No Heat in Winter
Some rooms show furniture, raw-shaped benches and tables, tin cups and a few spoons. No heat in the winter except for a smoky fire in the corner. A row of knights’ armor stands rigid like hollow steel men. Too small to fit a human being, definitely not a fully grown man of today.
We move on to the dungeon. I imagine intricate tools and facilities, but prisoners were simply tossed into a hole, fifteen feet deep below the main floor. They sat in total darkness, surrounded by memories and looming madness. The bishop of Cologne was held prisoner here in the thirteenth century. He spent nearly two years before he was freed but never recovered from the ordeal.
Back outside I lead our friends to a tiny shop across the castle restaurant. Inside, the brush maker sits behind a low counter, attaching goat hair to a handle. We watch in fascination as his fingers move nimbly, grab the fine hairs and twist them in place.
Artist brushes, scrub brushes for vegetables, mushrooms, and brushes for various human body parts — made with natural bristles and hair from wild boar, goat, fox and horse — crowd the walls. Behind the glass, we discover old-fashioned shaving brushes, the kind my grandfather used to lather up foam. They are made of soft badger hair and last a lifetime.
Coffee and Cake – A German Tradition
I promise my friends one more surprise. Just below the castle, several restaurants cling to the edge of the mountain to compete for space and tourists. One of the oldest is the Rittersturz, the Knights Tumble.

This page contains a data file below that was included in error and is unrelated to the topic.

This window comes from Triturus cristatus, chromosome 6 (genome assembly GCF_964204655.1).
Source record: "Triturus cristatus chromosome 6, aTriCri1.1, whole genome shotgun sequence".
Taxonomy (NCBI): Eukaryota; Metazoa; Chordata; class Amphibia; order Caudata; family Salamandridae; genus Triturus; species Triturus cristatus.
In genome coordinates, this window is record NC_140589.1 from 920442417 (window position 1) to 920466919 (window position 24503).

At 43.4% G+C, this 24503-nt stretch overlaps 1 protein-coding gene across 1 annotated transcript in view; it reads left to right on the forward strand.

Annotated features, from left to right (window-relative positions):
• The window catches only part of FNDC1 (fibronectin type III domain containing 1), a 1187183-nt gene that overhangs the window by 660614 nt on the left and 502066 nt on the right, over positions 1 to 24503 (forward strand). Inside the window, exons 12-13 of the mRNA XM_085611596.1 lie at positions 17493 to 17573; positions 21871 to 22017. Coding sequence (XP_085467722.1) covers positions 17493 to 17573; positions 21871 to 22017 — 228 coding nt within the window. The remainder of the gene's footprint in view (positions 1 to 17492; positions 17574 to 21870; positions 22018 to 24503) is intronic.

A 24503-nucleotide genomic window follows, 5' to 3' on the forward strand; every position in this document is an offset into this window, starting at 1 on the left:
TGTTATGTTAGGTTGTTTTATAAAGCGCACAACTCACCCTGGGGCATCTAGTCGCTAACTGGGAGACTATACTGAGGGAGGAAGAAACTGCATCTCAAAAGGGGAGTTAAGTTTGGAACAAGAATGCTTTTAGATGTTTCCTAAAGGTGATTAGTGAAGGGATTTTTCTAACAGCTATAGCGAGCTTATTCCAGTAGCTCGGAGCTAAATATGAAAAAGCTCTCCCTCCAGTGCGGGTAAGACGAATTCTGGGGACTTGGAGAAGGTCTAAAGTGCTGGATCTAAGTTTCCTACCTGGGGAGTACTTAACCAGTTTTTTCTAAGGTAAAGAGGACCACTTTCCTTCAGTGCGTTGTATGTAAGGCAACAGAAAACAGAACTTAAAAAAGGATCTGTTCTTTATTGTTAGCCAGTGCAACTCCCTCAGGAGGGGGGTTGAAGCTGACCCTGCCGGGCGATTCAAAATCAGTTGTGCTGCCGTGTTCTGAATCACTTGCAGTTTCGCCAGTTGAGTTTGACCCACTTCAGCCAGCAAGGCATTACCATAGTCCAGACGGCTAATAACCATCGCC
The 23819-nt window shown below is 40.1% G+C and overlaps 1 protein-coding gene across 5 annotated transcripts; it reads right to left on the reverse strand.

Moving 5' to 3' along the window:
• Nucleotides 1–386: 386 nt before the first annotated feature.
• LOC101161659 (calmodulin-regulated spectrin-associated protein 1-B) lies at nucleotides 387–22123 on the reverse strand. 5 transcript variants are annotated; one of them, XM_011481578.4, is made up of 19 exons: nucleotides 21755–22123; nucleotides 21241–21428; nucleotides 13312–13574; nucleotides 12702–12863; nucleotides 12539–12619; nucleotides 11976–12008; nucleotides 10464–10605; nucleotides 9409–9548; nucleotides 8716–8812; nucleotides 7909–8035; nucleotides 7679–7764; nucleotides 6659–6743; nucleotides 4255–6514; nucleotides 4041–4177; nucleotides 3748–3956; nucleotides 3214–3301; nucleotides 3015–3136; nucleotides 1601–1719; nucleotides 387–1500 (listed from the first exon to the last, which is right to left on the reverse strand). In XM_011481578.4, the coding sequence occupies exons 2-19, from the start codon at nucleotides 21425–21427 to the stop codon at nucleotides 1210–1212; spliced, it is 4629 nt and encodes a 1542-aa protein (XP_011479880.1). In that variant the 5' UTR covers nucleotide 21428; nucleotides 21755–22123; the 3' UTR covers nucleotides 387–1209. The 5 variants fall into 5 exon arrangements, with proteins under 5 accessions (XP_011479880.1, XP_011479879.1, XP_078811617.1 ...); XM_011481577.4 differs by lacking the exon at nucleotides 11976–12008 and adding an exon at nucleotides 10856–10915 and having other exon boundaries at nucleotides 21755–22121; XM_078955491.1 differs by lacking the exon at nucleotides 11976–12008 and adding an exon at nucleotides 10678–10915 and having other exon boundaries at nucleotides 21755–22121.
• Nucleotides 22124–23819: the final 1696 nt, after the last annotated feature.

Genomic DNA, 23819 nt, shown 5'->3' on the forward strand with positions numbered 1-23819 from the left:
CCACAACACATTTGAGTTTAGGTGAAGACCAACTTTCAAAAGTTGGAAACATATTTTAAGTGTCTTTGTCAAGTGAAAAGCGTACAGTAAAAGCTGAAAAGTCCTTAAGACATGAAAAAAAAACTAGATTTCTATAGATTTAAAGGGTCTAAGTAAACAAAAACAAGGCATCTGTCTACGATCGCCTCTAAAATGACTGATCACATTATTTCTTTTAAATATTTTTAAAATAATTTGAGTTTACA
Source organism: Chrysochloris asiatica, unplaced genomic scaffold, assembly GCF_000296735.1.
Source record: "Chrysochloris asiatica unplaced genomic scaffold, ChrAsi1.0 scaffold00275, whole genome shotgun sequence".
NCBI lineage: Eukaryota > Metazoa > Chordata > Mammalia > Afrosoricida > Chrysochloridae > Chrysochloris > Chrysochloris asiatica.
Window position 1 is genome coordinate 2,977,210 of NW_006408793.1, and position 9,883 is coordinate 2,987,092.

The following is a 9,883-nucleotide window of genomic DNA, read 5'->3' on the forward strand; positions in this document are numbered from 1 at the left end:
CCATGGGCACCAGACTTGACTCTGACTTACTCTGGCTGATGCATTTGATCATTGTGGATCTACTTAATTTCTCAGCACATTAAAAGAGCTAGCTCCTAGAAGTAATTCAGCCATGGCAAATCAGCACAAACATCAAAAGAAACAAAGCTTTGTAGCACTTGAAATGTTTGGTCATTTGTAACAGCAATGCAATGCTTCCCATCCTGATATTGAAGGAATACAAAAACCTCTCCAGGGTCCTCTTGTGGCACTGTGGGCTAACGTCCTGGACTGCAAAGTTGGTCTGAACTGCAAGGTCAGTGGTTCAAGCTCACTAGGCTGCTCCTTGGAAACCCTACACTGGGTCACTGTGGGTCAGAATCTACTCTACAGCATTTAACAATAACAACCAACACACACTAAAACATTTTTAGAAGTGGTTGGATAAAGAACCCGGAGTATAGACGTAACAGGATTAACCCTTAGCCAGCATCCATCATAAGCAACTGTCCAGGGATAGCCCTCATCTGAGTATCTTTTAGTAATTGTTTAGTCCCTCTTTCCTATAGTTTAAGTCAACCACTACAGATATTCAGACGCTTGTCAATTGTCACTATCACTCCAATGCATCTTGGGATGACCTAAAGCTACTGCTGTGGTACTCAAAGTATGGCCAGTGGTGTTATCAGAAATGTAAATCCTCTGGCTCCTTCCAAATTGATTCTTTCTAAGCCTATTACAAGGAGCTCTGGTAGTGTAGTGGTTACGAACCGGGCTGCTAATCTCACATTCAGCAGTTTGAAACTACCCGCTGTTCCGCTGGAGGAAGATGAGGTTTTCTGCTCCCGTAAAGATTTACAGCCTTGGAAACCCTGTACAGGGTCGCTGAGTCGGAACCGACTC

Perched on the rocky ledge, it offers an assortment of delicious cakes and pies and a priceless view of the region. Anyone falling off would plummet hundreds of feet to the river below. Tired hikers assemble here and partake in the tradition of Kaffee und Kuchen – coffee and cake.
My friends order tea which is served in delicate porcelain pots, tiny cups on doilied plates that seem too dainty for our American zest for size.
Planning dinner in town, we opt for Black Forest cake and apple pie with a mountain of whipped cream, instead of the Bergische Kaffeetafel, a regional specialty so filling that it is recommended for large appetites or as a substitute for dinner.
It typically includes waffles with sour cherry compote and whipped cream, milk rice doused in cinnamon and sugar, sweet and black bread, butter, cheese, and blood sausage or Leberwurst — liver sausage — quark and marble cake, topped off with a schnapps at the end.
We take the lift back down and catch the bus which arrives with German punctuality. It’s hard to believe anyone would have scaled these hills before there were roads. We imagine peasants and knights climbing to visit the duke. I feel pride and satisfaction to show my friends this piece of history, so much older than anything they have ever seen. A piece of history that I feel is somehow part of me. They are quiet and seem happy — I did my job, at least for today.
Helpful Solingen Links
Annette Oppenlander has worked as a professional writer for the largest PR and advertising firm in Indiana. Since January 2011 she is responsible for marketing and communications initiatives of Indiana University’s Honors Program in Foreign Languages. In her spare time, she’s begun to write fiction and recently received an honorable mention from Glimmer Train’s September 2011 fiction open. She lives with her husband and Mutt Mocha in Bloomington, Ind. For more information please visit annetteoppenlander.com.